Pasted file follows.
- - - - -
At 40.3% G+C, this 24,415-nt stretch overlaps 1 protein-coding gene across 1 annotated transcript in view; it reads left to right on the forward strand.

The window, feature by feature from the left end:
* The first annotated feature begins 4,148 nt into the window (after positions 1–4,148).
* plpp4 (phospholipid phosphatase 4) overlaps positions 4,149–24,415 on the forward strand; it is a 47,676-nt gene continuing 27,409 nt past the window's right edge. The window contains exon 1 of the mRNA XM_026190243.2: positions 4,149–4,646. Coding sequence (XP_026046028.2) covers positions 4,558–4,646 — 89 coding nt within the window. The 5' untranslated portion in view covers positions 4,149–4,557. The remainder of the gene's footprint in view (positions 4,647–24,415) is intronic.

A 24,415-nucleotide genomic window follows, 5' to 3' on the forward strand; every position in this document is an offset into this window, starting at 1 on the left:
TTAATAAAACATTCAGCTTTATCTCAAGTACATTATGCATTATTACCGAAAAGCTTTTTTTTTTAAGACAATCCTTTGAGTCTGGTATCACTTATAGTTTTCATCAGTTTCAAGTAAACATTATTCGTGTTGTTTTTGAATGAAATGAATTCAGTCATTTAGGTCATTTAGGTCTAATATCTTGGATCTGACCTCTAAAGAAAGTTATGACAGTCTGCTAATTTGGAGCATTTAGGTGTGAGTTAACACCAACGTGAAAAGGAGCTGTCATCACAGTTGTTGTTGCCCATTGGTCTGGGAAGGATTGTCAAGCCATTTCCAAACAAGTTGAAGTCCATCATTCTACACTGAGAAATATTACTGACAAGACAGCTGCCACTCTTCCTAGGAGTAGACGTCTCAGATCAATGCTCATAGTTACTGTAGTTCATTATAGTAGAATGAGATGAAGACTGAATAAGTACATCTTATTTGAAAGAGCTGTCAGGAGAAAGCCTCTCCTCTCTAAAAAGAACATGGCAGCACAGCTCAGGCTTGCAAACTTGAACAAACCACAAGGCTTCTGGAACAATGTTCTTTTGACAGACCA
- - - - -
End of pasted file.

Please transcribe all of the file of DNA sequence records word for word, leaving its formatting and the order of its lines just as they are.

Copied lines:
At 40.3% G+C, this 24,415-nt stretch overlaps 1 protein-coding gene across 1 annotated transcript in view; it reads left to right on the forward strand.

The window, feature by feature from the left end:
* The first annotated feature begins 4,148 nt into the window (after positions 1–4,148).
* plpp4 (phospholipid phosphatase 4) overlaps positions 4,149–24,415 on the forward strand; it is a 47,676-nt gene continuing 27,409 nt past the window's right edge. The window contains exon 1 of the mRNA XM_026190243.2: positions 4,149–4,646. Coding sequence (XP_026046028.2) covers positions 4,558–4,646 — 89 coding nt within the window. The 5' untranslated portion in view covers positions 4,149–4,557. The remainder of the gene's footprint in view (positions 4,647–24,415) is intronic.

A 24,415-nucleotide genomic window follows, 5' to 3' on the forward strand; every position in this document is an offset into this window, starting at 1 on the left:
TTAATAAAACATTCAGCTTTATCTCAAGTACATTATGCATTATTACCGAAAAGCTTTTTTTTTTAAGACAATCCTTTGAGTCTGGTATCACTTATAGTTTTCATCAGTTTCAAGTAAACATTATTCGTGTTGTTTTTGAATGAAATGAATTCAGTCATTTAGGTCATTTAGGTCTAATATCTTGGATCTGACCTCTAAAGAAAGTTATGACAGTCTGCTAATTTGGAGCATTTAGGTGTGAGTTAACACCAACGTGAAAAGGAGCTGTCATCACAGTTGTTGTTGCCCATTGGTCTGGGAAGGATTGTCAAGCCATTTCCAAACAAGTTGAAGTCCATCATTCTACACTGAGAAATATTACTGACAAGACAGCTGCCACTCTTCCTAGGAGTAGACGTCTCAGATCAATGCTCATAGTTACTGTAGTTCATTATAGTAGAATGAGATGAAGACTGAATAAGTACATCTTATTTGAAAGAGCTGTCAGGAGAAAGCCTCTCCTCTCTAAAAAGAACATGGCAGCACAGCTCAGGCTTGCAAACTTGAACAAACCACAAGGCTTCTGGAACAATGTTCTTTTGACAGACCA